"The idea was terribly simple," a Charterhouse spokesperson said. "Invest relatively cheaply, get Sheffield Wednesday among the top six clubs, fill the big ground, then two years later float at a massive profit. But it all went horribly wrong."

The money was spent on mostly unsuccessful players transfer fees and wages. Work on the South Stand ran over budget and has piled on debt rather than made promised riches from entertaining and banqueting.

In 1999-2000, Wednesday's disastrous start, which included an 8-0 defeat at Newcastle, led to Betts, Ashton and two other local MPs, Bill Michie and David Blunkett, controversially meeting Charterhouse privately to discuss the club's future.

Richards had already become the acting Premier League chairman, when the former chairman, Sir John Quinton of Barclays Bank, was removed after the clubs discovered that two former BSkyB executives, Sam Chisholm and David Chance, had been given a fat contract to negotiate the Premiership's 2001 TV deal. In February 2000, with Wednesday doomed to relegation, Richards resigned to take up a three-year appointment as the Premier League chairman.

Joe Ashton, himself a former director, was ready with a quip: "It's like the captain of the Titanic being appointed First Lord of the Admiralty."

Reports at the time quoted his salary at £120,000, although the Premier's latest accounts are not recent enough to verify this and the Premier League refused to confirm it yesterday. He is understood to work between one and two full days per week.

Wednesday went down with four players, Gerald Sibon, Gilles de Bilde, Simon Donnelly and Phil O'Donnell, on four-year contracts believed to pay them between £800,000 and £1m per year. Only De Bilde has left, on a free transfer to Anderlecht, the rest swell Wednesday's current £13.4m wage bill – higher than the club's turnover. Wednesday's debts are around £16m, they lost £9m last season. The club secretary, Alan Sykes, said they hope to break even this year, but they will from next year be further imperilled by losing the £4m per year "parachute payments" from the Premier League.

"The gap between the Premier and Nationwide Leagues is massive and we have had discussions about ways to bridge it," said Sykes of the so-called Phoenix League.

The City's interest in football burned away, the value of Wednesday's shares plummeted, the flotation never happened and Charterhouse sold out earlier this year to three Wednesday directors for around £2m, a serious loss.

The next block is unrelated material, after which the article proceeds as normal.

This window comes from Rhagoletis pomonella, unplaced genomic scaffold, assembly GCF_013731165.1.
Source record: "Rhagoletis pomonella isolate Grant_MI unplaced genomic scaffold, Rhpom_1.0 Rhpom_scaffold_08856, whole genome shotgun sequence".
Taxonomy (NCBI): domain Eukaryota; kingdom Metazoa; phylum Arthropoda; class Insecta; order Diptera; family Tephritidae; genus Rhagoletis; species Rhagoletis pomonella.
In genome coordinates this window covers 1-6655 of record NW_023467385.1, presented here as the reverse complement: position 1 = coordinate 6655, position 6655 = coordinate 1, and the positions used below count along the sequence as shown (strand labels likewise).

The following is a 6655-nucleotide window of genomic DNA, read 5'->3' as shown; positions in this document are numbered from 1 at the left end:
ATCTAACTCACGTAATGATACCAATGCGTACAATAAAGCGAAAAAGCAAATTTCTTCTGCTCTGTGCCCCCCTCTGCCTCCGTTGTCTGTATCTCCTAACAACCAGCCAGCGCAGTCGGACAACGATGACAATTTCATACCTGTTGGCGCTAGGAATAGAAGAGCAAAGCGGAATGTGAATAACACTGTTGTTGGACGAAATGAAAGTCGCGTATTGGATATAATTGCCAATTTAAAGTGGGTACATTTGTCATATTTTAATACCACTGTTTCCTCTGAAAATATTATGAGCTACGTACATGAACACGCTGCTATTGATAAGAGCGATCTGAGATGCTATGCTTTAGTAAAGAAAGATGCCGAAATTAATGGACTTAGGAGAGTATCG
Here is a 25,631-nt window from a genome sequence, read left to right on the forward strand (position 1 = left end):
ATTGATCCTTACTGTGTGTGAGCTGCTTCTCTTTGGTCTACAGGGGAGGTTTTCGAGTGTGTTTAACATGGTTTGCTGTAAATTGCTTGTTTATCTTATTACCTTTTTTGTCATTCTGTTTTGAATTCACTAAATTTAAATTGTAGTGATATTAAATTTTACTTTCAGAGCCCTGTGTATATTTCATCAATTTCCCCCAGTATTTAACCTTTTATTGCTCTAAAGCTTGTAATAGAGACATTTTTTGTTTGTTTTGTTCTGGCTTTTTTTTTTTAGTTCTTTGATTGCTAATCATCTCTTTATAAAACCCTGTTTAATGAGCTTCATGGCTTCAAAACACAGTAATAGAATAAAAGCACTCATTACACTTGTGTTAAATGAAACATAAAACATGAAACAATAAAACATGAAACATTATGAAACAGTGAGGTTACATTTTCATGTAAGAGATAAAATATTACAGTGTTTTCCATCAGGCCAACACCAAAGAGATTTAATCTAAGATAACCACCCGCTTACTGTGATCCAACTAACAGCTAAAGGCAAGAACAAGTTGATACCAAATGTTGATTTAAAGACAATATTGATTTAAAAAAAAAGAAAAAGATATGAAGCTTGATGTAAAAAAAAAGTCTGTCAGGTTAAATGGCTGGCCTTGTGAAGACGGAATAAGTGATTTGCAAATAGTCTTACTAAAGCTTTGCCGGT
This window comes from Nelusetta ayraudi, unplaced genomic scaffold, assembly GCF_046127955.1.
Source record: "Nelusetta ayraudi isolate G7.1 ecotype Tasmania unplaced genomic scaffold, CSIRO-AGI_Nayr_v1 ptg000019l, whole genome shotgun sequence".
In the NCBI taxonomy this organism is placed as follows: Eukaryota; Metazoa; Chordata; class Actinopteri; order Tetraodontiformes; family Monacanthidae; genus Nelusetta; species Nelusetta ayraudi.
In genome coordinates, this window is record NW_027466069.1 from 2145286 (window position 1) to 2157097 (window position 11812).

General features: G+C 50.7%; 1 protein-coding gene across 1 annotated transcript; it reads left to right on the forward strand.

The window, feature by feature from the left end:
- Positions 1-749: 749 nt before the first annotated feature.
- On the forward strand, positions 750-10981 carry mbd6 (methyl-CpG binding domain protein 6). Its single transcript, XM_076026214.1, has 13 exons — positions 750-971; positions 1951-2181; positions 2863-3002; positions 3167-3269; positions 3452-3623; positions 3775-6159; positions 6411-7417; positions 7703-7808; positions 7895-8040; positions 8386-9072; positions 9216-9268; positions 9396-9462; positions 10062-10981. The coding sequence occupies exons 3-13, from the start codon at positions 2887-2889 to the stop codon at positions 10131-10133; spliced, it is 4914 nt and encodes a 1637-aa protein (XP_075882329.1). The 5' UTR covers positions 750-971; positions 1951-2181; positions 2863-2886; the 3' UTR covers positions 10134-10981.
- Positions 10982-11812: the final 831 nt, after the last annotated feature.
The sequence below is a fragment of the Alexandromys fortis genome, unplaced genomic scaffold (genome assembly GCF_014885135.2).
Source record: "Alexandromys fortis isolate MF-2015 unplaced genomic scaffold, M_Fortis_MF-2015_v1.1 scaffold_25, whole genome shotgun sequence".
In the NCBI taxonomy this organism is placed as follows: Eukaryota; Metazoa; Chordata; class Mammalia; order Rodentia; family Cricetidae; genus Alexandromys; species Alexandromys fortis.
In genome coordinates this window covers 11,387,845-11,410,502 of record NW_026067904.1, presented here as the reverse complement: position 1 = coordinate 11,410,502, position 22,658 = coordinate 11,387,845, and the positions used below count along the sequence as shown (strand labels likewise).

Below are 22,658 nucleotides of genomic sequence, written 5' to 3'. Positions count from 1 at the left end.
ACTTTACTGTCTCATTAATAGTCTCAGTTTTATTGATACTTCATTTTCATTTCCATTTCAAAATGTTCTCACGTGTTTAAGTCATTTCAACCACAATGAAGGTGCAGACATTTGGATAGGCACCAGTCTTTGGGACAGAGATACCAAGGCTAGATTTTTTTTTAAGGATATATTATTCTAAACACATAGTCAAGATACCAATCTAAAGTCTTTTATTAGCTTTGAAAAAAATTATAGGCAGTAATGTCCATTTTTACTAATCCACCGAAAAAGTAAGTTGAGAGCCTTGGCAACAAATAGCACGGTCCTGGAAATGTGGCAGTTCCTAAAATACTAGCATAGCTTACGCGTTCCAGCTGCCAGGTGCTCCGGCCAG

The directors, Dave Allan, Keith Addy and Geoff Hulley, gifted 9.4 per cent of the shares to the Wednesday Supporters Trust, which has over 1,000 members, a full-time chief executive, John Hemmingham, and is working to help the club.

In July, Richards' business, Three Star Engineering, went bust, citing problems with engineering generally and a strong pound. The main creditor, the Co-Op Bank, suffered, according to the receivers, "a significant shortfall" in their £1.5m borrowings. Trade creditors of close to £1m are unlikely to receive anything, and the wages and redundancy payments for over 120 staff laid off have been met by the Department of Employment. Companies House records show Richards is involved in three new ventures, one registered at his home, but otherwise his main activities are his array of seats at football's top tables.

As Premier League chairman, insiders say his chief quality is that he is inoffensive to the often warring factions. However, during the PFA dispute, the chairman of one big club said: "Where is he when we need a strong voice? He's left it all to Richard Scudamore [the Premiership's chief executive]. He should be out there." Now, over the Phoenix League, a concept born of desperation by debt-laden fallen clubs, he is silent again.

Among the assets of Richards' holding company, Globalfare, also in receivership, are 237,000 Sheffield Wednesday shares, up for sale. Richards estimates they might realise £38,000, 16p per share. The shares in a relegated club held by a bust company make an eloquent statement themselves, about football's performance in its boom years and the stirring quality of its leadership.